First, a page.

German baker Michael Bock holds one of his creations at
his specialty store. Feng Yongbin
German with 31 years' experience runs bakery in downtown Beijing
Filling display cases in the cozy South German Bakery along Lucky Street in the Liangmaqaio area of Beijing, the creations of master baker Michael Bock include 16 different German breads, more than 30 types of rolls and range of delectable cakes and pastries.
With more than 31 years of experience and officially certified as a German master baker, Bock learned the profession like generations before him have in old European tradition - by serving three years as an apprentice and then passing a test.
He then needed three to five years work experience and another year of study to qualify for the master baker's test, which in Germany permits him to then teach apprentices and open his own shop.
The native of Kassel came to Beijing and started working at the bakery 15 months ago.
He can create almost any shape out of bread - braided baskets, hearts, flowers, animals, and of course, the usual loaves.
He even filled request to create a Bible out of bread. For such special decorative pieces customers are advised to order at least three days in advance.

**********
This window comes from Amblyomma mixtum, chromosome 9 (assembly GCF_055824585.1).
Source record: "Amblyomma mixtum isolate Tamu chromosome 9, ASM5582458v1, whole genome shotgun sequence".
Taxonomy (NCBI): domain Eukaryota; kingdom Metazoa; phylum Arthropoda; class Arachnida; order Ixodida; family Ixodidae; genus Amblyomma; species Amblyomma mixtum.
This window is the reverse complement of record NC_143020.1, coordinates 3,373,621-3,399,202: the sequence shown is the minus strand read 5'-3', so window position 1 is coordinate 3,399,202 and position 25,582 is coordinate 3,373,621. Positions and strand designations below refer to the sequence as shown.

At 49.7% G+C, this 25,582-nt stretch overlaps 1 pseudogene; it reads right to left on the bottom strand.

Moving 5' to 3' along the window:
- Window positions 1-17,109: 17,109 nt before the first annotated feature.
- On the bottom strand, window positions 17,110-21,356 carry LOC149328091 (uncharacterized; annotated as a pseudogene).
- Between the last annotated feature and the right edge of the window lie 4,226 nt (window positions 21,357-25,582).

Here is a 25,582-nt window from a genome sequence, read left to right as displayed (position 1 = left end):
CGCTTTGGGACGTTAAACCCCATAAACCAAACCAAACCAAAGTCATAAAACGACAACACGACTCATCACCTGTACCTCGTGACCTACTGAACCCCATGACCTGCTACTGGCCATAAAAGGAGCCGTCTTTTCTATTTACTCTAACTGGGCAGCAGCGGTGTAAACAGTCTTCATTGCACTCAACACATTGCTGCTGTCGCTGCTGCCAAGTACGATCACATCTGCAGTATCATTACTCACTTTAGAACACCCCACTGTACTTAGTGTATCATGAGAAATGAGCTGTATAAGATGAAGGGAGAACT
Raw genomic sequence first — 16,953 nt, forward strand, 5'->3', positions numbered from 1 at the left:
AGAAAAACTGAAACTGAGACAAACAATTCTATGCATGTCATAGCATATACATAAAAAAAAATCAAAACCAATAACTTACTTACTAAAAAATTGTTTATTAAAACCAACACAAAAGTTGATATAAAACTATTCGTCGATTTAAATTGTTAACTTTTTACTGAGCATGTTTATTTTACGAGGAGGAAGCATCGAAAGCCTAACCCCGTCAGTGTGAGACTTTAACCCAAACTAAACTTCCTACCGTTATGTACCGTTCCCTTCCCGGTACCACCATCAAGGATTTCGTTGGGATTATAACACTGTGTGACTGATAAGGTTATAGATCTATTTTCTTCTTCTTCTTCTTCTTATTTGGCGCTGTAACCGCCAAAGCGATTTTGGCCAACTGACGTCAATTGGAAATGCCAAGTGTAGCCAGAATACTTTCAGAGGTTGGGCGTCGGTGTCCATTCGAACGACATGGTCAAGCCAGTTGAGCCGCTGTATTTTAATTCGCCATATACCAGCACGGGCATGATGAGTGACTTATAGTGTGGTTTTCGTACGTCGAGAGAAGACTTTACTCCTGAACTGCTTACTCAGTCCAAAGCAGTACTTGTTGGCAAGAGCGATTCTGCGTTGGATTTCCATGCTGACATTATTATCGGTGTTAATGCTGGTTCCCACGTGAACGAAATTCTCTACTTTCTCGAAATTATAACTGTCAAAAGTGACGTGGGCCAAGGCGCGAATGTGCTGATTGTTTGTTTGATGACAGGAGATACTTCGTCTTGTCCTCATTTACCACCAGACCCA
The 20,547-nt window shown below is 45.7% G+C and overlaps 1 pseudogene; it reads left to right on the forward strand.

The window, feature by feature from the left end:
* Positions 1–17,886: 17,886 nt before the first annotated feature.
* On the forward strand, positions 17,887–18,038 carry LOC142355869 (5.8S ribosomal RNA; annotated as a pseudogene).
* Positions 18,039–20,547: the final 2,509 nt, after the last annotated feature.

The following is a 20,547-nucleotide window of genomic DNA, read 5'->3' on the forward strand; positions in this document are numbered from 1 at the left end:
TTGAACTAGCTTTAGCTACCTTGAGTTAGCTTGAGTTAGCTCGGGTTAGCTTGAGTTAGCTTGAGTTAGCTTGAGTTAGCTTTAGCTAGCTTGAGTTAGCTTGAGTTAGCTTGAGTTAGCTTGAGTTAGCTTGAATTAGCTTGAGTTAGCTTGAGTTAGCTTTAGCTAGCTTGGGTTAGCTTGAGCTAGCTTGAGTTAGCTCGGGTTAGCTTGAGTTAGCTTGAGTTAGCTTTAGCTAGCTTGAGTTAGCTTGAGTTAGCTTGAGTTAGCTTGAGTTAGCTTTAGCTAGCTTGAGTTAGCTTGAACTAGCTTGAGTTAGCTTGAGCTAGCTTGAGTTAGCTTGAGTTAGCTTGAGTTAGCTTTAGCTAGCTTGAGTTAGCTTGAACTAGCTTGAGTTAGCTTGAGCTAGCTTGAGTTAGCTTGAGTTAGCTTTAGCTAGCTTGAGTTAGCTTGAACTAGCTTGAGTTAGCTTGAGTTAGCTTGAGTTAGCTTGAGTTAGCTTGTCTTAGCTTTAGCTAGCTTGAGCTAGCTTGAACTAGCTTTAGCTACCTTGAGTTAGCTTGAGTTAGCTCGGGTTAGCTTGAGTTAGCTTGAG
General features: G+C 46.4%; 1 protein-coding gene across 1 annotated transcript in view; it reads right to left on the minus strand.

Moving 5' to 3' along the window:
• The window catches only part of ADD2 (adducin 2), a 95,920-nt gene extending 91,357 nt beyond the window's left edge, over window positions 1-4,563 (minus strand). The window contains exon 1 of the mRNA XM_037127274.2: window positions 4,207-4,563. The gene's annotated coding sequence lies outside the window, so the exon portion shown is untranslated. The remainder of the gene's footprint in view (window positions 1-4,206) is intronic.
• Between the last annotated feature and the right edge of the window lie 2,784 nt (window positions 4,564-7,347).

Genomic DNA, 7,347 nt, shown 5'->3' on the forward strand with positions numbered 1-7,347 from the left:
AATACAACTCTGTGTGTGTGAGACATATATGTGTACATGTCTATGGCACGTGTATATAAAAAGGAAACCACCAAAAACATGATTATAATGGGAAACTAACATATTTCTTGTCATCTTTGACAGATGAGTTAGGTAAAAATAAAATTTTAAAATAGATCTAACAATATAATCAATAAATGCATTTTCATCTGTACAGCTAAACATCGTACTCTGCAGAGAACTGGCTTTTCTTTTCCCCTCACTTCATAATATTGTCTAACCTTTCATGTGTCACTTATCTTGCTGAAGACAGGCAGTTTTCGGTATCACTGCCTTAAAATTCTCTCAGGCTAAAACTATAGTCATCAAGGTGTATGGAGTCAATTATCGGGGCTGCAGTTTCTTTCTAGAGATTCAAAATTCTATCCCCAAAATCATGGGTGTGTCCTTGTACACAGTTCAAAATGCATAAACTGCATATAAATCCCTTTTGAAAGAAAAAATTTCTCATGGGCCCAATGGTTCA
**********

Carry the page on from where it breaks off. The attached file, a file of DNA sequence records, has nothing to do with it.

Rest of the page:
True to his status as a certified master, Bock also teaches students who want to learn the craft.
Courses cost 300 yuan per student with six to eight students needed for the three-hour class.
No stranger to fame, Bock and his bread creations were featured on Japanese television during his six-year stint working in Kanazawa.
Many of the techniques are time honored.
He explains that "for dark bread, you need sourdough and we make our own sourdough naturally," a process that takes 72 hours using a process of mixing rye flour with water and letting it sit at room temperature.
South German Bakery makes 30 kinds of cakes, including as Black Forest (290 yuan) and cheesecake (270 yuan) that need at least one day in advance to order.
Its Grandma's Apple Cake (20 yuan per piece) was delicious and big. With a sweet and crispy crust topped with powdered sugar, each piece contains a fourth of a whole apple.
The bakery prepares freshly made sandwiches (20 to 30 yuan), farmer salads (28 yuan) and to-go breakfast (muesli, yogurt and fresh fruit, 25 yuan) for busy people on the run.
The second floor of the bakery has a restaurant called Bodenseestub that serves traditional German food such as pork knuckle (98 yuan for 1 kg) and sausages (60 yuan).
The restaurant's chef Marx Kurt is from Bock's hometown of Kassel, where he owns his own restaurant named Komdienstadl.
He returns to Kassel for a week every month look after the restaurant as well as bring back some popular recipes and ideas.
The Beijing restaurant features rotating weekly specials and weekend breakfasts ranging from French (45 yuan) to luxury (105 yuan).
The luxury breakfast includes a mixed bread basket, smoked salmon, ham, salami, scrambled eggs, bacon and glass of orange juice.
The bakery's owner, who declined to be named, opened it to provide Germans and other Europeans a "home away from home".
It is open seven days a week from 7 am to 10 pm, and offers 20 percent discount on all bread after 7 pm.
The restaurant is open from 8:30 am to 10:30 pm.